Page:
Price Patterns, Part I
by Martin J.Pring
This veteran market analyst takes a look at the principles of
price formation, one of the basics of technical analysis.
In my recent articles, I have covered many basics of technical
analysis, ranging from peak and
trough analysis all the way to
moving averages. What I
haven't covered is one of the
most widely used concepts of
technical analysis: price patterns. This time, I'll take a look
at the principles of price formations, together with some of
the most common varieties. Next time, I'll examine one-
and two-day patterns, because they can be extremely useful for short-term traders.
In most charts, you'll find that prices rarely reverse on a
dime; rather, they experience clearly definable trading ranges
prior to experiencing a trend reversal. Figure 1 shows such an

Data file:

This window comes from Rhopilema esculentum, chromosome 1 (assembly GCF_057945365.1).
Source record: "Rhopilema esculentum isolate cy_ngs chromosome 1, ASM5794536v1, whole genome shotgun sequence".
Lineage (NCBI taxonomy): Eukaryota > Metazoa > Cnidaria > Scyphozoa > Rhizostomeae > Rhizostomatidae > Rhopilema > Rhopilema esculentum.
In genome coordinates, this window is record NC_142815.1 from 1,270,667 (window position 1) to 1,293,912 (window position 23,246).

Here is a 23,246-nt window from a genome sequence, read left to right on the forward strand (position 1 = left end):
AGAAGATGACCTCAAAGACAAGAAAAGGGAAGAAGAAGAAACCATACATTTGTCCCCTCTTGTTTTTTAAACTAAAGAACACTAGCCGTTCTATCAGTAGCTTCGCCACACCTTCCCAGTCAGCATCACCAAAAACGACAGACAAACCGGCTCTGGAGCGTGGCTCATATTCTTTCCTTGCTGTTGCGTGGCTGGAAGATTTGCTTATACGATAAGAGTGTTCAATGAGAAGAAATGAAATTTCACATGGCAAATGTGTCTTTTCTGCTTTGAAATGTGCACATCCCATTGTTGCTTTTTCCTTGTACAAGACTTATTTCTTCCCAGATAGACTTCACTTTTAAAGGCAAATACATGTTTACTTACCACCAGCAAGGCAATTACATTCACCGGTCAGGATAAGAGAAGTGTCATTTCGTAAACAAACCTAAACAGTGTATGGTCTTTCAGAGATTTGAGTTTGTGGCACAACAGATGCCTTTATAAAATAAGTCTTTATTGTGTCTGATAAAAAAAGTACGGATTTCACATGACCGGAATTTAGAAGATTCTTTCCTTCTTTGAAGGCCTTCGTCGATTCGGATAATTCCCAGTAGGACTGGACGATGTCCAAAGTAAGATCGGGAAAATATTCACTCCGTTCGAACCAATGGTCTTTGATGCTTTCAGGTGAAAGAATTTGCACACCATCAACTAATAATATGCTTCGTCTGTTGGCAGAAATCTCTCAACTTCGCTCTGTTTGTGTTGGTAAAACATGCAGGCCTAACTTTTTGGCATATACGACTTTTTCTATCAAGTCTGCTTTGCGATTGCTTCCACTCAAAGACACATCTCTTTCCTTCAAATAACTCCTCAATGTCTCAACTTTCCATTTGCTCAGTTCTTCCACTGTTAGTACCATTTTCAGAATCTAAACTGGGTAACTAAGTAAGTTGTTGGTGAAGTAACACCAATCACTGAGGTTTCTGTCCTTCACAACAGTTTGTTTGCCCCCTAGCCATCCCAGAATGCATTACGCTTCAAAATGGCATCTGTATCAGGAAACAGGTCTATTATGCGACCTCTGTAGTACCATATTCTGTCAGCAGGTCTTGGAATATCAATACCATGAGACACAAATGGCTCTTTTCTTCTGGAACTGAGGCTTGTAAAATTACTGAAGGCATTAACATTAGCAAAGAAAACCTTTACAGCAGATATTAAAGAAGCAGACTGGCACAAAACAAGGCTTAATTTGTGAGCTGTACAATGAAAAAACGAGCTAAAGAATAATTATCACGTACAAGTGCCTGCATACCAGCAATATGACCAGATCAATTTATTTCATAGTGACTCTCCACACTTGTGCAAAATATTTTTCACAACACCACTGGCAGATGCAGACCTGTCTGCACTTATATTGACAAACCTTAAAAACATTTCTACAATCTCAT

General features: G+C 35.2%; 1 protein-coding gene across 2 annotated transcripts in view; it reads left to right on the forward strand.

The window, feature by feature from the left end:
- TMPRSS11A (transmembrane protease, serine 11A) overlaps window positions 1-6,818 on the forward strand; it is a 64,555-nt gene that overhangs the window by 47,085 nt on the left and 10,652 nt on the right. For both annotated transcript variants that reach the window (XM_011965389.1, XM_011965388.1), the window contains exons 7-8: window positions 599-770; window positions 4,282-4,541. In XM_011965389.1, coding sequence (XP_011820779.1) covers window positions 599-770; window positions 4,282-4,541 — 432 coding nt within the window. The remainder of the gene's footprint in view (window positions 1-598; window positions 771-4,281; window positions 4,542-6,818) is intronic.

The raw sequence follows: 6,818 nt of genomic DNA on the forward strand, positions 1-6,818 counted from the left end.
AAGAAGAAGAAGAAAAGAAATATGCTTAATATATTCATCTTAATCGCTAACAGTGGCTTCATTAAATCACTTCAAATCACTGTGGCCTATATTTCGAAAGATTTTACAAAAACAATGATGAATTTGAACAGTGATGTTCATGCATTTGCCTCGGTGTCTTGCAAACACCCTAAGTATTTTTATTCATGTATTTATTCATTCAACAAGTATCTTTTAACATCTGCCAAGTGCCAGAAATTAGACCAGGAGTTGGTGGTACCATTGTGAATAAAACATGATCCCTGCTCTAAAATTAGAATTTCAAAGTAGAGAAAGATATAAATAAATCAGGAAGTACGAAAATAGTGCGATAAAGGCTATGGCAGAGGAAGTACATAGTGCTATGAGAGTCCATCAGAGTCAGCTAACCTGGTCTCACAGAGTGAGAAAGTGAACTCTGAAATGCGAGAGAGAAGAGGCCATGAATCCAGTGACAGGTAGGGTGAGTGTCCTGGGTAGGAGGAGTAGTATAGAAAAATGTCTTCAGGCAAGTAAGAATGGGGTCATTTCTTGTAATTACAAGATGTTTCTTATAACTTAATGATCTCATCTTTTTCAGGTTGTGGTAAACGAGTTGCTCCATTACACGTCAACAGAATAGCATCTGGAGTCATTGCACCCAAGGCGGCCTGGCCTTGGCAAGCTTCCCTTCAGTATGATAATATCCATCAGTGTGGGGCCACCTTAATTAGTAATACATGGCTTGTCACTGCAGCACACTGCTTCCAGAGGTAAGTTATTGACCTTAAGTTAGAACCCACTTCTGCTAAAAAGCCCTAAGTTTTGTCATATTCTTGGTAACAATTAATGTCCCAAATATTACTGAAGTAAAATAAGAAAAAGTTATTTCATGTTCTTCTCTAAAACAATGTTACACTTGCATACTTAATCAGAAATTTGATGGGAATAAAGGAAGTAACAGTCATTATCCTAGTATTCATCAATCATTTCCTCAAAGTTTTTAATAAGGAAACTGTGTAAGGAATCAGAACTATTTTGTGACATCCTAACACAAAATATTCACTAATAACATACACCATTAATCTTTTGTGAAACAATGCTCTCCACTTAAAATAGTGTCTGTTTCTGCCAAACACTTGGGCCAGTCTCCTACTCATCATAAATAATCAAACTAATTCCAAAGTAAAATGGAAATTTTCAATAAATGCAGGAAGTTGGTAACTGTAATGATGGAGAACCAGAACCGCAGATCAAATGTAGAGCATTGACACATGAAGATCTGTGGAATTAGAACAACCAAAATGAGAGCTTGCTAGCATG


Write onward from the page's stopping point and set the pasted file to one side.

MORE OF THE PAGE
example. In the left-hand part of the chart, the price rallies and
then loses upside momentum as a battle between buyers and
sellers gets under way.
Often, it is possible to construct two horizontal trendlines
to mark the top and bottom of the range. Every time the pric
rallies to the upper line, buyers are scared off by the higher
price and selling pressure increases. Then, as it falls to the
lower line, buyers are attracted,but sellers, who naturally
want a higher price for their goods, withdraw their offerings,
so the price bounces again. Eventually, sellers win this battle
as the price slips decisively below the lower end of the range.
The charting activity that separates the uptrend from the
downtrend can be contained by two parallel trendlines known
as a rectangle.